‘One of the GAA’s most recognised voices’
People hung by the radio waiting for his voice to tell them if their county had won or lost.
By Jim O’Sullivan
And for 58 years he held the vital information that the country’s GAA fans longed to hear. But yesterday, aged 89, Séan Óg Ó Ceallacháin passed away. Having made his name as a legendary broadcaster with RTÉ he achieved worldwide distinction presenting his Sunday night GAA results programme for almost six decades.
Séan Óg, who took over the role from his father, also played inter-county hurling for Dublin for 10 years from 1943, lining out in the 1948 All-Ireland final and numbering Mick Mackey and Christy Ring among his opponents.
President Michael D. Higgins led the tributes to the Limerick native, acknowledging him as one of the finest broadcasters of his generation.
“As a bilingual broadcaster and writer he made an outstanding contribution to the use of our native language in sports commentary,” he said.
GAA President Liam O’Neill added that his passing represented “an enormous loss” to the Association. “He was a true GAA man and had one of the most recognised voices in GAA circles in the country,” he added.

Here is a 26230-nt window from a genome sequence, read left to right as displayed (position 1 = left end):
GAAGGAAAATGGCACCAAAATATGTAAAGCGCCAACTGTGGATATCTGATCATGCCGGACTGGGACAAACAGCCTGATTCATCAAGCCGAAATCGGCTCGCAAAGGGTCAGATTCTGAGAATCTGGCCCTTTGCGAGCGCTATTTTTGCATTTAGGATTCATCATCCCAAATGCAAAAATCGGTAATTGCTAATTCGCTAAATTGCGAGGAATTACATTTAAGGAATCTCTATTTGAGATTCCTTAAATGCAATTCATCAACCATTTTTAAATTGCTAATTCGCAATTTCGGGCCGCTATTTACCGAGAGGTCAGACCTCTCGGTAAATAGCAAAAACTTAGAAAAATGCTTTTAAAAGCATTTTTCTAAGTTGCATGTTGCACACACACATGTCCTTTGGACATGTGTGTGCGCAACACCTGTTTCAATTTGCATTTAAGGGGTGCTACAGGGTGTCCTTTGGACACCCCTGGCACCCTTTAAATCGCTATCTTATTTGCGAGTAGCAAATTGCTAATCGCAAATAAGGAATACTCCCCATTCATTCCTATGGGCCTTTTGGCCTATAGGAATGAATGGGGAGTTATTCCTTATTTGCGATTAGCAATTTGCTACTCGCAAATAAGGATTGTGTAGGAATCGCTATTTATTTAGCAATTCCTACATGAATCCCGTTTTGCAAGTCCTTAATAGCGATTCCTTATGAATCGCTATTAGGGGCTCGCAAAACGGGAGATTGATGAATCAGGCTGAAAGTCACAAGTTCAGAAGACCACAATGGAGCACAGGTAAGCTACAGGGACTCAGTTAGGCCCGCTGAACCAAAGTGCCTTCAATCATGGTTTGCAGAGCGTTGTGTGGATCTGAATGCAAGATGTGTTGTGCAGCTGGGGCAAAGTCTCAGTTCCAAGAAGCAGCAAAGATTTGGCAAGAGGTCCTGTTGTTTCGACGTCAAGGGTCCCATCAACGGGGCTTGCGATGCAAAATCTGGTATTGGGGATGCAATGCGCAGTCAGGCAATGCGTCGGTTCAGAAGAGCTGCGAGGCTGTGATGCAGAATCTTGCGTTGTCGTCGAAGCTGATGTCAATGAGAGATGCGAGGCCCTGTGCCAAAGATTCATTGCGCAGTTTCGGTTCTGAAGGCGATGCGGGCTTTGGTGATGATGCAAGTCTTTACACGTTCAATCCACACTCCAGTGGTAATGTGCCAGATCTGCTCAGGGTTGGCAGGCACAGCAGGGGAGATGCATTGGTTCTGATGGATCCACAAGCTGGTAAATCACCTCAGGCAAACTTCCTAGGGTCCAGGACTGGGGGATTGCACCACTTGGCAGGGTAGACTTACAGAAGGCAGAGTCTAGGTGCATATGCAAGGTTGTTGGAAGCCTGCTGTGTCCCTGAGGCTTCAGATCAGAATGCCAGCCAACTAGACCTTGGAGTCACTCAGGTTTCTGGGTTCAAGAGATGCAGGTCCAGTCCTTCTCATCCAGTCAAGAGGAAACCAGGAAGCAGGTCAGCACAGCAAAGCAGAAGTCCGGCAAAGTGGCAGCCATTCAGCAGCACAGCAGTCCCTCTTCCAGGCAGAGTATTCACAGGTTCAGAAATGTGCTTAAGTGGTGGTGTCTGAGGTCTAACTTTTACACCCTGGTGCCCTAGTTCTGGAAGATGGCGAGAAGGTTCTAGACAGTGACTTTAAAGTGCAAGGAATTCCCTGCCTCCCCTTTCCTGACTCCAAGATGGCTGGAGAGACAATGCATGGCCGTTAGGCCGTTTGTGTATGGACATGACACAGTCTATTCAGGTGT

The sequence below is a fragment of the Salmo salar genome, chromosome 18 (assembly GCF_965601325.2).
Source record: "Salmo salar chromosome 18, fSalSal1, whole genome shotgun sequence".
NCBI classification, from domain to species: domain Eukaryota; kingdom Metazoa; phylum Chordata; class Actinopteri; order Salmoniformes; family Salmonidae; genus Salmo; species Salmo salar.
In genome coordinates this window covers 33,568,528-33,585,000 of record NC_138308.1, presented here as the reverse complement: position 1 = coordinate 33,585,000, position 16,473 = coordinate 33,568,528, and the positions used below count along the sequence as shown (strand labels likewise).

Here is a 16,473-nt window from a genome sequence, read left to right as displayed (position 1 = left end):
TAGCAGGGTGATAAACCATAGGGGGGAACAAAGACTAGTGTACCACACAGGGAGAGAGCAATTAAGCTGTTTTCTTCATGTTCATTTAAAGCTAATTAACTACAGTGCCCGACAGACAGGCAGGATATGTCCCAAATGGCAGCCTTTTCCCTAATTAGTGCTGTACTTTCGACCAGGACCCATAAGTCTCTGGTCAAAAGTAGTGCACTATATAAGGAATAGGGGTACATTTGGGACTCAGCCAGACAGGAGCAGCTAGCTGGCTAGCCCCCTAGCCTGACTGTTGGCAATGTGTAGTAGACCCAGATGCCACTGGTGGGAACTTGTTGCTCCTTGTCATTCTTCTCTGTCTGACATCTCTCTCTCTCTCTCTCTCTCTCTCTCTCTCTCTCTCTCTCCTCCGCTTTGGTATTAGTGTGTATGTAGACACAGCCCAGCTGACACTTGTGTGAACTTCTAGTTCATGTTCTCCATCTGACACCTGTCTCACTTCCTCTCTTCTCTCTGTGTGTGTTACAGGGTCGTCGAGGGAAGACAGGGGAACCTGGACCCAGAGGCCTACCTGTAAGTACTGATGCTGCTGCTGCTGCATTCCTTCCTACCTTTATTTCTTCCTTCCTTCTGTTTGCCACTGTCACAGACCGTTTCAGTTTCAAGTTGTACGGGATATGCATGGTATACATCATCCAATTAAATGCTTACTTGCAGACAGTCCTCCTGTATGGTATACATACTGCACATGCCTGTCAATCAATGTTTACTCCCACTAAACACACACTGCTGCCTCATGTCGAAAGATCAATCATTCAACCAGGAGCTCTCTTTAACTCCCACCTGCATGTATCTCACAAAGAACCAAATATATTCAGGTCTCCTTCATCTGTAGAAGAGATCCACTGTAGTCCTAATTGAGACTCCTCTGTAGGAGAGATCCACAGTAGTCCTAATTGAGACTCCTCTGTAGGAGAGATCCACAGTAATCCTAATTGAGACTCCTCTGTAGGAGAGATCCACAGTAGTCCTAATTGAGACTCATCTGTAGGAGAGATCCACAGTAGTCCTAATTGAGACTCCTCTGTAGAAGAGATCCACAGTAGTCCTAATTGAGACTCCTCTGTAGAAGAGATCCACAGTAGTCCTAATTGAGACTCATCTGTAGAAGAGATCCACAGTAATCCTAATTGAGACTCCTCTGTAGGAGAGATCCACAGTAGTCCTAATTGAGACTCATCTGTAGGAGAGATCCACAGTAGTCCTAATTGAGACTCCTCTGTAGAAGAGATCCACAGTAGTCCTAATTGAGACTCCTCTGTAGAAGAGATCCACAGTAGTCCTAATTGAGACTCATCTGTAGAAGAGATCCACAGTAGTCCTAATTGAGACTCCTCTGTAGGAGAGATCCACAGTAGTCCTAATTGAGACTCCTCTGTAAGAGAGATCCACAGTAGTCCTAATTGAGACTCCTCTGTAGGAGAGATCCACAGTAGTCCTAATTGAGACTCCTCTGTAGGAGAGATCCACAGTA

In 1946, Séan Óg was a member of the last Dublin team to contest a league final prior to the 2011 team which triumphed over Kilkenny. His brother Seamus also played on the same team with him. Two years later he played in the All-Ireland final, which marked the first of Waterford’s two title wins, and missed the 1952 decider against Cork with a broken jaw.
He was born in Newcastlewest, Co. Limerick where his father found employment with Nash’s after the mineral water firm’s premises, where he worked in Dublin, was burnt down during the troubles. The family only spent a few years in Limerick before returning to the capital.
At his retirement party in RTÉ two years ago, he was presented with a jersey. Half of it had the Limerick crest and the other half sported the Dublin crest! He started his club career with St Vincents, but subsequently joined Eoghan Ruadhs. He played against Mick Mackey in a challenge game in Croke Park against the Limerick champions Ahane.
“We were leading by two points with a minute to go and Mackey got the ball, barged his way through. I can tell you he knew he was going through a hail of thunder and lightning… he was belted on all sides but still stuck the ball in the net,” he recalled.
In later years he played against Christy Ring, in the league.
“He was one of the best hurlers I played against even though I was at midfield and he was right half-forward. But we did meet down in Fermoy when he played at midfield and I was marking him. In my mind he was the greatest of them all.”
Séan Óg was a respected columnist with the Evening Press and wrote several books, including Greatest Sporting Memories and Tall Tales and Banter.
RTÉ Director-General Noel Curran described him as a “legend in sports broadcasting. His passing will be acknowledged by the many thousands of listeners for whom Sean Óg’s Sunday night broadcasts were an essential part of Sundays.”
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